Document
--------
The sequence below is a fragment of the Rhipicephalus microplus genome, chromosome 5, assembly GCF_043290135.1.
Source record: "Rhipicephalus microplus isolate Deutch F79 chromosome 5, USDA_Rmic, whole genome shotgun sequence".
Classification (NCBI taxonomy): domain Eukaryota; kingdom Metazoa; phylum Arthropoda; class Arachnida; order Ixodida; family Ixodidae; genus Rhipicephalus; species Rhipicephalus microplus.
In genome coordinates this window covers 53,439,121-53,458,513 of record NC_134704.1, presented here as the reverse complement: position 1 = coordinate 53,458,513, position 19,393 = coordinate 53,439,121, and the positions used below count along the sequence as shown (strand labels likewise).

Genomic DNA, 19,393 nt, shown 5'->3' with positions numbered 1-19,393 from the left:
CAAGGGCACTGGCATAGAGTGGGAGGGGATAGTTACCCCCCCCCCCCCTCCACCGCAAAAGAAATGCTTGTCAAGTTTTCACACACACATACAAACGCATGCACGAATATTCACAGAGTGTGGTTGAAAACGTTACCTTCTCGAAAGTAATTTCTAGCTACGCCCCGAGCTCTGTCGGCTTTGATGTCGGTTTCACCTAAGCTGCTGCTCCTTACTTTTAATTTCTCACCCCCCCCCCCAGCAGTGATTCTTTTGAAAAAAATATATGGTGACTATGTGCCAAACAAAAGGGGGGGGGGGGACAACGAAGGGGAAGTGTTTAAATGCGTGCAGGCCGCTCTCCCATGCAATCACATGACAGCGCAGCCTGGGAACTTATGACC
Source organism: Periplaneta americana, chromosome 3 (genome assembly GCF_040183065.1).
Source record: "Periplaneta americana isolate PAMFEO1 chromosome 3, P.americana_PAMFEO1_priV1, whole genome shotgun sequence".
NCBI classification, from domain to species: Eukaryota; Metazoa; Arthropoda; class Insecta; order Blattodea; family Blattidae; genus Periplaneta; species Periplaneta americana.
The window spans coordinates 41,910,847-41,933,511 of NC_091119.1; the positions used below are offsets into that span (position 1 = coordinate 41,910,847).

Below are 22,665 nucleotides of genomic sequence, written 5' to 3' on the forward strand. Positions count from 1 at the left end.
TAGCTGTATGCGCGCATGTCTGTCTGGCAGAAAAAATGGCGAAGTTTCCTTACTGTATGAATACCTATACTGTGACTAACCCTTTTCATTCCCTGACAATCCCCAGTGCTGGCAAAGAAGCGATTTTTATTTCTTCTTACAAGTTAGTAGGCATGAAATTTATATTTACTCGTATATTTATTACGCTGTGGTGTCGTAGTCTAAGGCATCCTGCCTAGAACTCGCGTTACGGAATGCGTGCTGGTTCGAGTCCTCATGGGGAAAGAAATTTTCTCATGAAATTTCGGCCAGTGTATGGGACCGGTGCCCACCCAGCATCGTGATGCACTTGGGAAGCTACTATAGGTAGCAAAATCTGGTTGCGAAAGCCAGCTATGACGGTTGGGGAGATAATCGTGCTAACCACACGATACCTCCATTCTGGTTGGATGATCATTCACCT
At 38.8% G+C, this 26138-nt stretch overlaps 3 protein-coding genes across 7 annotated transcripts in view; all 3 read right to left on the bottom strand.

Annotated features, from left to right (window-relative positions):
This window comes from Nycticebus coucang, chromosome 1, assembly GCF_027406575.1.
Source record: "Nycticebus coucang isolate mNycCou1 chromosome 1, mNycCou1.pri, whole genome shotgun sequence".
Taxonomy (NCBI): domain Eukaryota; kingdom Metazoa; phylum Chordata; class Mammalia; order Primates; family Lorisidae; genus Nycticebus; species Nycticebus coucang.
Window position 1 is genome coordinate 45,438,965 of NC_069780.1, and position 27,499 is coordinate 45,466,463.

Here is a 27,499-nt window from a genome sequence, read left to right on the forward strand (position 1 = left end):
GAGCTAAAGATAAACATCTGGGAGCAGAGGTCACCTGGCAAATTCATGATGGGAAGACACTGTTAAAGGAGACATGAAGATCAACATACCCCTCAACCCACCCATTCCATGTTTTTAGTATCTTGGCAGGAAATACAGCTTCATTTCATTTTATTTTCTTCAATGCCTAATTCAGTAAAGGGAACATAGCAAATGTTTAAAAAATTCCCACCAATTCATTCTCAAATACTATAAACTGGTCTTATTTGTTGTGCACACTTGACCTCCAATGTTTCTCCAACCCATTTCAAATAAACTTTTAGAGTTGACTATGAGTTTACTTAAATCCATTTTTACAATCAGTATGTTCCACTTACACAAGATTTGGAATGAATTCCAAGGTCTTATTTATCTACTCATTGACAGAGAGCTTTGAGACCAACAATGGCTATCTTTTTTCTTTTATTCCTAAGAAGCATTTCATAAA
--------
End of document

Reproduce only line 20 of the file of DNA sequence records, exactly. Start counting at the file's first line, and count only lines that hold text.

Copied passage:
GAGCTAAAGATAAACATCTGGGAGCAGAGGTCACCTGGCAAATTCATGATGGGAAGACACTGTTAAAGGAGACATGAAGATCAACATACCCCTCAACCCACCCATTCCATGTTTTTAGTATCTTGGCAGGAAATACAGCTTCATTTCATTTTATTTTCTTCAATGCCTAATTCAGTAAAGGGAACATAGCAAATGTTTAAAAAATTCCCACCAATTCATTCTCAAATACTATAAACTGGTCTTATTTGTTGTGCACACTTGACCTCCAATGTTTCTCCAACCCATTTCAAATAAACTTTTAGAGTTGACTATGAGTTTACTTAAATCCATTTTTACAATCAGTATGTTCCACTTACACAAGATTTGGAATGAATTCCAAGGTCTTATTTATCTACTCATTGACAGAGAGCTTTGAGACCAACAATGGCTATCTTTTTTCTTTTATTCCTAAGAAGCATTTCATAAA